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text 2017-04-24 20:43
Books set in real places
Against the Paw - Diane Kelly

I was just talking with a coworker about this book. It's set in Fort Worth, Texas, where my coworker used to live. I had thought maybe the neighborhood where the book's peeping tom was operating was a fictional neighborhood shoehorned into a real city, but my coworker managed to find it on a map. So now I'm wondering if the residents of that neighborhood know about this book, how they feel about the peeping tom aspect, etc. I could see living in a specific neighborhood referenced in a book (particularly a contemporary-set one like this) being both cool and weird.

 

At the moment, I can only recall reading maybe three books set in places I knew well. Two of those were set in my home town - one dealt with an area of town I didn't know much about, and one made me laugh because the author had clearly also grown up in the same area (we had the same grumpy childhood complaints about having to come up with Halloween costumes that worked well with winter coats).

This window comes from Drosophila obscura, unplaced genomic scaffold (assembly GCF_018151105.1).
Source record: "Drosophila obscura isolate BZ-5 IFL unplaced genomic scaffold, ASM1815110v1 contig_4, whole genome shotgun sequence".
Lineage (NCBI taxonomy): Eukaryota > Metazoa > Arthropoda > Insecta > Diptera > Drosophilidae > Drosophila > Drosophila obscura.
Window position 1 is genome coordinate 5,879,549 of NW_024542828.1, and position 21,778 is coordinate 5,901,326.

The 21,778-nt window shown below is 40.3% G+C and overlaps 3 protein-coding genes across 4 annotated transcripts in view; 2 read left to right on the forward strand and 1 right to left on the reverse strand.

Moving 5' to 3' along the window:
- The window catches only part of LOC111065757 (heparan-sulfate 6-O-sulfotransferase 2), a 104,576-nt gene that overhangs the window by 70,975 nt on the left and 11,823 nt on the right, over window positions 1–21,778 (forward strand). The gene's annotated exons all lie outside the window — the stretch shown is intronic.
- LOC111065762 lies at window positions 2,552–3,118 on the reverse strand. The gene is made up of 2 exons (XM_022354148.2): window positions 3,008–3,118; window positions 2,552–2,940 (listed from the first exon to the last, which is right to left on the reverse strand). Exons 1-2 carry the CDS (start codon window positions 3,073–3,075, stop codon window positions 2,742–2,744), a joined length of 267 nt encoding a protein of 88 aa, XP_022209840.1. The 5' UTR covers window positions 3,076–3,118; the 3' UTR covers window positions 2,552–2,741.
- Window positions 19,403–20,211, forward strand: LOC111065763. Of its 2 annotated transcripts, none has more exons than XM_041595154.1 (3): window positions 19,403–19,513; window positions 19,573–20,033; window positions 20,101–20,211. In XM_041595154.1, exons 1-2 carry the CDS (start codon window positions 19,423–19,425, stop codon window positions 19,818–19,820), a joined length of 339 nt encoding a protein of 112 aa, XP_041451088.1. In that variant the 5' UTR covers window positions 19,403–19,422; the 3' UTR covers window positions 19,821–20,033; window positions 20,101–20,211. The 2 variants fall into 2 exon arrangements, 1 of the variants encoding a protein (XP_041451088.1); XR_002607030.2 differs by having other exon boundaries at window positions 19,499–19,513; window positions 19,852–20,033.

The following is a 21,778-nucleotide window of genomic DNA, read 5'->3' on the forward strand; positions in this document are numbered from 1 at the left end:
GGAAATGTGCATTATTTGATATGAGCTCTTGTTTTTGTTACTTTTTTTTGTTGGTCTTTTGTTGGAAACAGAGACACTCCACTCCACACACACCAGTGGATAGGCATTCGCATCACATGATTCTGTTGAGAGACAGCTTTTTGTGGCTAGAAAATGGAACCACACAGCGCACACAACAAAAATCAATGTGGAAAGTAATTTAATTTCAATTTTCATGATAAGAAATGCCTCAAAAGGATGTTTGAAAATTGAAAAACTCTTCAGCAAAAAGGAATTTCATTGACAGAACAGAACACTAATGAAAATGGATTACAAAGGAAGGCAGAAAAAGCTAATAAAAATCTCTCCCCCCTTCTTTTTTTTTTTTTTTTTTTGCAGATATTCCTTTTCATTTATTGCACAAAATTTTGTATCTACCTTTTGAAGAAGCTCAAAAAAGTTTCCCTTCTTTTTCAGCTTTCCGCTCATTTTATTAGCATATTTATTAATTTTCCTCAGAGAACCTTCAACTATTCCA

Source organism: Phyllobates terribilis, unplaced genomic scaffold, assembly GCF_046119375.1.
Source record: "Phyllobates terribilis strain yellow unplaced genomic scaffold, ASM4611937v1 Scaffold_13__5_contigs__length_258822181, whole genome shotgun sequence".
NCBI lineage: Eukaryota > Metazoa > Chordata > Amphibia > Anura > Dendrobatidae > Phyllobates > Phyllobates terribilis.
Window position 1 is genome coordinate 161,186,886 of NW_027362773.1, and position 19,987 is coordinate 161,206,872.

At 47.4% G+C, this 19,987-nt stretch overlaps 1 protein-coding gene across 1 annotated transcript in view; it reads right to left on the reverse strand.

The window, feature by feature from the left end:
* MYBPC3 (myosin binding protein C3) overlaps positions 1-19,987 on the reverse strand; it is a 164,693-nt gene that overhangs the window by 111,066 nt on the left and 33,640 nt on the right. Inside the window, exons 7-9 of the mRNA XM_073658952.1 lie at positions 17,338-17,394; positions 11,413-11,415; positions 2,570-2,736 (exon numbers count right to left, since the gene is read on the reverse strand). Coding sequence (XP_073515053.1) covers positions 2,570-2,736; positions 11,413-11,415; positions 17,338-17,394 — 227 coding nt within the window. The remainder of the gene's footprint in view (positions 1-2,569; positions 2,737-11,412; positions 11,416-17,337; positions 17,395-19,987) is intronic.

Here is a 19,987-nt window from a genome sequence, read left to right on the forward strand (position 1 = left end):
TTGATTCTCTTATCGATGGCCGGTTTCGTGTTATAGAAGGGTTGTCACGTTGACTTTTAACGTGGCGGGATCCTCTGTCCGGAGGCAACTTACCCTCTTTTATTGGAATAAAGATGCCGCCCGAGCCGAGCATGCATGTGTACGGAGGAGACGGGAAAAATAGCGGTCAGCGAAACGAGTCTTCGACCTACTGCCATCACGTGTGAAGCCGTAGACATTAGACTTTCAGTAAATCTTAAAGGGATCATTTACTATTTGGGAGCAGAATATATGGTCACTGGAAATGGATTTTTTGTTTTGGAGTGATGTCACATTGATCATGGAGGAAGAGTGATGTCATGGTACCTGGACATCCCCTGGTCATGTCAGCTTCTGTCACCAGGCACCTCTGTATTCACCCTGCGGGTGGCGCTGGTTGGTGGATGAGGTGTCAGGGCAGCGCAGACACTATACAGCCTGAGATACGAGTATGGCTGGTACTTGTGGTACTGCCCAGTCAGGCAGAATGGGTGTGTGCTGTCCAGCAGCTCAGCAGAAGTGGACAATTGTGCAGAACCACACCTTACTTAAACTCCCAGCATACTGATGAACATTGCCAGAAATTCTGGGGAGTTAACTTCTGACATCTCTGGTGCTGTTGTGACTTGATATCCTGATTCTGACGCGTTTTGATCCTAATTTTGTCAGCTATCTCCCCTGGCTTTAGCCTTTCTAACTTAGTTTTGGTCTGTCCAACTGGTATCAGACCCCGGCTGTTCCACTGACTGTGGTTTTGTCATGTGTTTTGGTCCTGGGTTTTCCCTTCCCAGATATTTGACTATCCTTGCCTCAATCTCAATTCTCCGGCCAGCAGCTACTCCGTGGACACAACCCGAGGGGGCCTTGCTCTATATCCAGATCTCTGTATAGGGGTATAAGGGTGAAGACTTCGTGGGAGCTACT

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review 2017-01-27 19:15
Margaret Atwood: The Heart Goes Last
The Heart Goes Last - Margaret Atwood

I read this over Christmas, so only about a month ago, but it turns out I'd already forgotten half the plot. After briefly refreshing my memory, here's what I've got.

 

It's the near future and most major industries have collapsed due to an unspecified economic breakdown. Stan and Charmaine are living out of their car, working odd jobs and trying to make ends meet. When they are offered a safe(ish) life in a walled-off experimental town, they don't hesitate for long. The only catch: every other month they have to leave their artificial 1950s bliss for a stint in the town's prison. Meanwhile, alternates take their place – and soon throw their lives into turmoil.